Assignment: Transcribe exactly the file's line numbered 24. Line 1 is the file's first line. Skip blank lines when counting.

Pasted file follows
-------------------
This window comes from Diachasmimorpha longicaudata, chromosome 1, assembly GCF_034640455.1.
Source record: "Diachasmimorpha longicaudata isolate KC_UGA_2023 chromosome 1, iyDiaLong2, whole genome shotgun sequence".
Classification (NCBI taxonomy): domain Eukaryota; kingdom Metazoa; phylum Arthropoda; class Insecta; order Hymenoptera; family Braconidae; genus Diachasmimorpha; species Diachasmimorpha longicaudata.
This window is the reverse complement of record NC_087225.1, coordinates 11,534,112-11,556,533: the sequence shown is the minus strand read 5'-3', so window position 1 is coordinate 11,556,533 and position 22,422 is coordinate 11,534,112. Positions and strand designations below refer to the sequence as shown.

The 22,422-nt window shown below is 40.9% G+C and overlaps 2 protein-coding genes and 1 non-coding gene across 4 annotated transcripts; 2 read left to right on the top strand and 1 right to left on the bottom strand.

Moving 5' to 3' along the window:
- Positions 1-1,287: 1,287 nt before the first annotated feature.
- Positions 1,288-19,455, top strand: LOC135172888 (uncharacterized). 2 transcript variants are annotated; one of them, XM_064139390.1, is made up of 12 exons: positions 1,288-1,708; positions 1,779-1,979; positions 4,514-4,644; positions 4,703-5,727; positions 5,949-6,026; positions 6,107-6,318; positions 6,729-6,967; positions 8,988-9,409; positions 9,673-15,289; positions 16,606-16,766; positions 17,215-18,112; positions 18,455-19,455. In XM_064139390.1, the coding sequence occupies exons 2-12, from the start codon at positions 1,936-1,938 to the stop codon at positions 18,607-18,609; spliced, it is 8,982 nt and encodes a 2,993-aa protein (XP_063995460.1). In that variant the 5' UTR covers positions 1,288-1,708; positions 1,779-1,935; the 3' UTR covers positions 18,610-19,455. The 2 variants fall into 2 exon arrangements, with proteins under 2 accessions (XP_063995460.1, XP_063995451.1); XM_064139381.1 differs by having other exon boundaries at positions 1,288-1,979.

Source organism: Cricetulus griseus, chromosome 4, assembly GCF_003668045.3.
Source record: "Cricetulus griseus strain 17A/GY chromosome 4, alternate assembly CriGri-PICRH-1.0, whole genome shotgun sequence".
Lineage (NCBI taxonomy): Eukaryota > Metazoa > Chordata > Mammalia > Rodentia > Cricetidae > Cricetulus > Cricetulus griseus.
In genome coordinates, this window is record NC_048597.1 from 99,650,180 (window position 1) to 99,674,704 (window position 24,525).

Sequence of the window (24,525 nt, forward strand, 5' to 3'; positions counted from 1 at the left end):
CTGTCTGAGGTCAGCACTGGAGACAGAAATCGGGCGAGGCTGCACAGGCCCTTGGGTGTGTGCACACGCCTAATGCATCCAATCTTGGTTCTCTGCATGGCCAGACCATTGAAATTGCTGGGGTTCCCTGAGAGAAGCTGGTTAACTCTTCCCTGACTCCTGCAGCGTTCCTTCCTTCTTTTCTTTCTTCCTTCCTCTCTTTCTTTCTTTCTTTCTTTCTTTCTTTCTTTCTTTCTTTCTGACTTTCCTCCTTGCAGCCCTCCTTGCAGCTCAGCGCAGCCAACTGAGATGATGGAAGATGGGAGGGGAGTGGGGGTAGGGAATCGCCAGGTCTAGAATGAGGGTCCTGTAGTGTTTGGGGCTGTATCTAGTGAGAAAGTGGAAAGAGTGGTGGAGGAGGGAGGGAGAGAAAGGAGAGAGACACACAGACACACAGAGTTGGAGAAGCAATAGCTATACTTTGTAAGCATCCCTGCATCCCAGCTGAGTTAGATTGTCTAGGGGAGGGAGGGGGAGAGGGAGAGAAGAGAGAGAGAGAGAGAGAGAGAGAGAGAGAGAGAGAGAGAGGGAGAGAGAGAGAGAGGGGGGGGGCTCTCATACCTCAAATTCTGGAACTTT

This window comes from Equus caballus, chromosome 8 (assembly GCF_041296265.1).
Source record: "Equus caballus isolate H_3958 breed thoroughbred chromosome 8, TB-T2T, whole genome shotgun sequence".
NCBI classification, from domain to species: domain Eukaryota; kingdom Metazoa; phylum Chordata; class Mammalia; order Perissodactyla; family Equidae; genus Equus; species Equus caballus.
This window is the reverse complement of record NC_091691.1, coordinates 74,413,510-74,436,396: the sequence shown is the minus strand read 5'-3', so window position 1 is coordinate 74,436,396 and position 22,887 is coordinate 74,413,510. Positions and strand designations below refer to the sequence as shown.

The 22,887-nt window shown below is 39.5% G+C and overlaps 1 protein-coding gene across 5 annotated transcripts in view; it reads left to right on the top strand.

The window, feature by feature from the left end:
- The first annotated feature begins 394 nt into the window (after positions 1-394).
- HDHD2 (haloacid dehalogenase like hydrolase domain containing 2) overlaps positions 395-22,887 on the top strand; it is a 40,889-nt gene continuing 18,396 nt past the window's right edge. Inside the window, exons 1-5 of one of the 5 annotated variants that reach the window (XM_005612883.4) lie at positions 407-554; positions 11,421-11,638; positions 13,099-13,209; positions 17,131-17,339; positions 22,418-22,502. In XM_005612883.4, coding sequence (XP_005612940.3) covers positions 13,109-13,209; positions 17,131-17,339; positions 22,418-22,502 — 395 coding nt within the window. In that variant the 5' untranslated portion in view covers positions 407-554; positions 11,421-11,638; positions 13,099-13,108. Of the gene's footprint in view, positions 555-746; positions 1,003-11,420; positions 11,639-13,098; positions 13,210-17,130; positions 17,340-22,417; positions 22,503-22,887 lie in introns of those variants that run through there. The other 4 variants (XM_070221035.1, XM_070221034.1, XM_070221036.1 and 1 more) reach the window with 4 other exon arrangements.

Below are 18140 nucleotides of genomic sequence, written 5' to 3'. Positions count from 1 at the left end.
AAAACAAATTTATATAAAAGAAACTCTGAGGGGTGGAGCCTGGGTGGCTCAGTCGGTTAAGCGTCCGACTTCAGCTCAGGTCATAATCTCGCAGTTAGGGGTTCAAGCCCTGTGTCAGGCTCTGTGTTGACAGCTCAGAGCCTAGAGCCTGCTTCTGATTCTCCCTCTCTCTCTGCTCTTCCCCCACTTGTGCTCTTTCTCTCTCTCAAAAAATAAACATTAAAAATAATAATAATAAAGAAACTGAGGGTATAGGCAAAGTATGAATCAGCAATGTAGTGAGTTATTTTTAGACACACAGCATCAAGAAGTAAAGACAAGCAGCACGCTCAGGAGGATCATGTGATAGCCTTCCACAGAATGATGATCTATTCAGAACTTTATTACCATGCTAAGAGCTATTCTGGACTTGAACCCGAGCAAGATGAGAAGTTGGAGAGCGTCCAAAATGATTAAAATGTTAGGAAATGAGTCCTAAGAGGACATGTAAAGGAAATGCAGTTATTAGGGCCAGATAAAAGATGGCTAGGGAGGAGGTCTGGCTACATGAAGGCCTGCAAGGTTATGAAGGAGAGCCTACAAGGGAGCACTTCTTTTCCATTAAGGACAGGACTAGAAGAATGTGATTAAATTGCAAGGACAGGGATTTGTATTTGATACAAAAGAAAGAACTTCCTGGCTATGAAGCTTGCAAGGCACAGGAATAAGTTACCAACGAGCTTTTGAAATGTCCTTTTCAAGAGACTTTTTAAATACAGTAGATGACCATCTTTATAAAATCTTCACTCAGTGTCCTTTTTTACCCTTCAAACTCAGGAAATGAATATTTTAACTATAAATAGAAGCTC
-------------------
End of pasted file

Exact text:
AAAACAAATTTATATAAAAGAAACTCTGAGGGGTGGAGCCTGGGTGGCTCAGTCGGTTAAGCGTCCGACTTCAGCTCAGGTCATAATCTCGCAGTTAGGGGTTCAAGCCCTGTGTCAGGCTCTGTGTTGACAGCTCAGAGCCTAGAGCCTGCTTCTGATTCTCCCTCTCTCTCTGCTCTTCCCCCACTTGTGCTCTTTCTCTCTCTCAAAAAATAAACATTAAAAATAATAATAATAAAGAAACTGAGGGTATAGGCAAAGTATGAATCAGCAATGTAGTGAGTTATTTTTAGACACACAGCATCAAGAAGTAAAGACAAGCAGCACGCTCAGGAGGATCATGTGATAGCCTTCCACAGAATGATGATCTATTCAGAACTTTATTACCATGCTAAGAGCTATTCTGGACTTGAACCCGAGCAAGATGAGAAGTTGGAGAGCGTCCAAAATGATTAAAATGTTAGGAAATGAGTCCTAAGAGGACATGTAAAGGAAATGCAGTTATTAGGGCCAGATAAAAGATGGCTAGGGAGGAGGTCTGGCTACATGAAGGCCTGCAAGGTTATGAAGGAGAGCCTACAAGGGAGCACTTCTTTTCCATTAAGGACAGGACTAGAAGAATGTGATTAAATTGCAAGGACAGGGATTTGTATTTGATACAAAAGAAAGAACTTCCTGGCTATGAAGCTTGCAAGGCACAGGAATAAGTTACCAACGAGCTTTTGAAATGTCCTTTTCAAGAGACTTTTTAAATACAGTAGATGACCATCTTTATAAAATCTTCACTCAGTGTCCTTTTTTACCCTTCAAACTCAGGAAATGAATATTTTAACTATAAATAGAAGCTC